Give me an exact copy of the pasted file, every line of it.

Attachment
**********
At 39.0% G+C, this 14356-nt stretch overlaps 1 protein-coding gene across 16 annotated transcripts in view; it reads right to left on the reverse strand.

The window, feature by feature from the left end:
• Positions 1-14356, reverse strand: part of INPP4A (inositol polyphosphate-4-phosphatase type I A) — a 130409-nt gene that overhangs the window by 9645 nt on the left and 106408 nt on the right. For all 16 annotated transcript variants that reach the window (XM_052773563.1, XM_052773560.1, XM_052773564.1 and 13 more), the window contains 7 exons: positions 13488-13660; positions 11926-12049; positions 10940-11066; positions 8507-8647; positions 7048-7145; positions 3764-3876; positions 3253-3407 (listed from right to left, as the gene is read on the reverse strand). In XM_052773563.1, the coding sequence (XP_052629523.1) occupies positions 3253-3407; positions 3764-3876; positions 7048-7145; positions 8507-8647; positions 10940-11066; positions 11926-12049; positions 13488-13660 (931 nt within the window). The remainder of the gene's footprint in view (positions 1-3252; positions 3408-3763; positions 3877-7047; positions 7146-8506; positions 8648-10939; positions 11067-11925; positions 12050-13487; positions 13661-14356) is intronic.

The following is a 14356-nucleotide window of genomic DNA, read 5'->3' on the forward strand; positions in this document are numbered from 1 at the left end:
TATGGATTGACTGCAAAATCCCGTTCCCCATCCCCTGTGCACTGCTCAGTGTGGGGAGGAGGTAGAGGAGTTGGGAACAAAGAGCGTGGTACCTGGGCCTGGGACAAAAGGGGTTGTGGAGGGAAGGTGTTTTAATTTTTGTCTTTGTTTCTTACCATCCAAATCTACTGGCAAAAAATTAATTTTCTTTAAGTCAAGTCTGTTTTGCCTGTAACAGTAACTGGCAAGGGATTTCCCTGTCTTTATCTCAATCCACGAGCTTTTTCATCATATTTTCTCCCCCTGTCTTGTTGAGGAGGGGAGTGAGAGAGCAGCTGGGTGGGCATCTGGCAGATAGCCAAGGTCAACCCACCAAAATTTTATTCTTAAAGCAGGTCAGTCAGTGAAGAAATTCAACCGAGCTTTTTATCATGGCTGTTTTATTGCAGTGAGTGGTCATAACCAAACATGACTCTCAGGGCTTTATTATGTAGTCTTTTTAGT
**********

At 39.0% G+C, this 14356-nt stretch overlaps 1 protein-coding gene across 16 annotated transcripts in view; it reads right to left on the reverse strand.

The window, feature by feature from the left end:
• Positions 1-14356, reverse strand: part of INPP4A (inositol polyphosphate-4-phosphatase type I A) — a 130409-nt gene that overhangs the window by 9645 nt on the left and 106408 nt on the right. For all 16 annotated transcript variants that reach the window (XM_052773563.1, XM_052773560.1, XM_052773564.1 and 13 more), the window contains 7 exons: positions 13488-13660; positions 11926-12049; positions 10940-11066; positions 8507-8647; positions 7048-7145; positions 3764-3876; positions 3253-3407 (listed from right to left, as the gene is read on the reverse strand). In XM_052773563.1, the coding sequence (XP_052629523.1) occupies positions 3253-3407; positions 3764-3876; positions 7048-7145; positions 8507-8647; positions 10940-11066; positions 11926-12049; positions 13488-13660 (931 nt within the window). The remainder of the gene's footprint in view (positions 1-3252; positions 3408-3763; positions 3877-7047; positions 7146-8506; positions 8648-10939; positions 11067-11925; positions 12050-13487; positions 13661-14356) is intronic.

The following is a 14356-nucleotide window of genomic DNA, read 5'->3' on the forward strand; positions in this document are numbered from 1 at the left end:
TATGGATTGACTGCAAAATCCCGTTCCCCATCCCCTGTGCACTGCTCAGTGTGGGGAGGAGGTAGAGGAGTTGGGAACAAAGAGCGTGGTACCTGGGCCTGGGACAAAAGGGGTTGTGGAGGGAAGGTGTTTTAATTTTTGTCTTTGTTTCTTACCATCCAAATCTACTGGCAAAAAATTAATTTTCTTTAAGTCAAGTCTGTTTTGCCTGTAACAGTAACTGGCAAGGGATTTCCCTGTCTTTATCTCAATCCACGAGCTTTTTCATCATATTTTCTCCCCCTGTCTTGTTGAGGAGGGGAGTGAGAGAGCAGCTGGGTGGGCATCTGGCAGATAGCCAAGGTCAACCCACCAAAATTTTATTCTTAAAGCAGGTCAGTCAGTGAAGAAATTCAACCGAGCTTTTTATCATGGCTGTTTTATTGCAGTGAGTGGTCATAACCAAACATGACTCTCAGGGCTTTATTATGTAGTCTTTTTAGT